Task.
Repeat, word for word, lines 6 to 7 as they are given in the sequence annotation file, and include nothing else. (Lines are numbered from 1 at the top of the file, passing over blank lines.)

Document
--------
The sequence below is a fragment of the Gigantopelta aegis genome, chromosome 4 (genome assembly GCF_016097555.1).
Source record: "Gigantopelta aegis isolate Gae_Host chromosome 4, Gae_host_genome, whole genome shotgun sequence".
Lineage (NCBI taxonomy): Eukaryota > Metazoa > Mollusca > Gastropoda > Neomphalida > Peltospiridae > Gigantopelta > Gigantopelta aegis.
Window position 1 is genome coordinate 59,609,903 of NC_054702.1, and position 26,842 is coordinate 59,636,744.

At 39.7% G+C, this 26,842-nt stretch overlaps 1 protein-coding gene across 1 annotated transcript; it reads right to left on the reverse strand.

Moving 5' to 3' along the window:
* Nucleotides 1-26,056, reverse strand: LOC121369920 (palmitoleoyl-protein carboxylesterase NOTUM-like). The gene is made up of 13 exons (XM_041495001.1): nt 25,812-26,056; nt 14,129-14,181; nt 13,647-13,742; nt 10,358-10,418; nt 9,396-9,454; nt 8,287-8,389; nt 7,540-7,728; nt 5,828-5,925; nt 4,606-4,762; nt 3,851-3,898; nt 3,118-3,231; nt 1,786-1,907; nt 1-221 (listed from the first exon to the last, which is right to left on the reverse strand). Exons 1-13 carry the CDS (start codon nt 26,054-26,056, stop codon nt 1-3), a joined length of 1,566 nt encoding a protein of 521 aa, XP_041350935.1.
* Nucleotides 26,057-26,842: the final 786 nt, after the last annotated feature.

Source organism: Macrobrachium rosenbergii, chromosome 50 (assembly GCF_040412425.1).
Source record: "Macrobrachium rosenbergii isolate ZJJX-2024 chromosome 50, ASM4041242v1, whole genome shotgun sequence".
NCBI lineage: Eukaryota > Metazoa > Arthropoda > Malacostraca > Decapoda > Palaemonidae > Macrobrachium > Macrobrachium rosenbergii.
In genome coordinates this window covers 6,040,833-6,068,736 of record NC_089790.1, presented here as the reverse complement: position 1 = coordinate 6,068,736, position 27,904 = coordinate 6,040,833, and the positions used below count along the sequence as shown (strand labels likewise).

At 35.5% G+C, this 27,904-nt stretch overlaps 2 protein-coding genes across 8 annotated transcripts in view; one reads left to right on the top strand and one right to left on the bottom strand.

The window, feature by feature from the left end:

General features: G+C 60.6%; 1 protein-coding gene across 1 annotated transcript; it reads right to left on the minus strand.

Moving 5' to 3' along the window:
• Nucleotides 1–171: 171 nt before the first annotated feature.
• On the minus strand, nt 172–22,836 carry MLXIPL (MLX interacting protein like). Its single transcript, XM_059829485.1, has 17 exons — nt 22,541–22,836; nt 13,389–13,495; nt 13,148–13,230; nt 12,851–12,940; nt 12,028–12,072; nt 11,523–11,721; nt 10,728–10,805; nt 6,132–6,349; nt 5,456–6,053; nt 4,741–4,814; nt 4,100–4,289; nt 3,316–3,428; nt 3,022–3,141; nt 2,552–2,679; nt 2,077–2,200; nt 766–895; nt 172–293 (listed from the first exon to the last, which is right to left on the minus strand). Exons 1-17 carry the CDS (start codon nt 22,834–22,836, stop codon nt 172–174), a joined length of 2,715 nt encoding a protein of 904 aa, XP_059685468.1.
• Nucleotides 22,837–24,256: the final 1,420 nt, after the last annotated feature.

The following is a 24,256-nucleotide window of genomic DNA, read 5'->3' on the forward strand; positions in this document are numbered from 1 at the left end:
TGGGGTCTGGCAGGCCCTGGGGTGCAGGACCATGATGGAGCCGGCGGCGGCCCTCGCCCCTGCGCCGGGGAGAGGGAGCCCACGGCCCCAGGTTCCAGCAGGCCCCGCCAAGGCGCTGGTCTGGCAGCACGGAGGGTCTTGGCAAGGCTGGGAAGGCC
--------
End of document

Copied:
Moving 5' to 3' along the window:
* Nucleotides 1-26,056, reverse strand: LOC121369920 (palmitoleoyl-protein carboxylesterase NOTUM-like). The gene is made up of 13 exons (XM_041495001.1): nt 25,812-26,056; nt 14,129-14,181; nt 13,647-13,742; nt 10,358-10,418; nt 9,396-9,454; nt 8,287-8,389; nt 7,540-7,728; nt 5,828-5,925; nt 4,606-4,762; nt 3,851-3,898; nt 3,118-3,231; nt 1,786-1,907; nt 1-221 (listed from the first exon to the last, which is right to left on the reverse strand). Exons 1-13 carry the CDS (start codon nt 26,054-26,056, stop codon nt 1-3), a joined length of 1,566 nt encoding a protein of 521 aa, XP_041350935.1.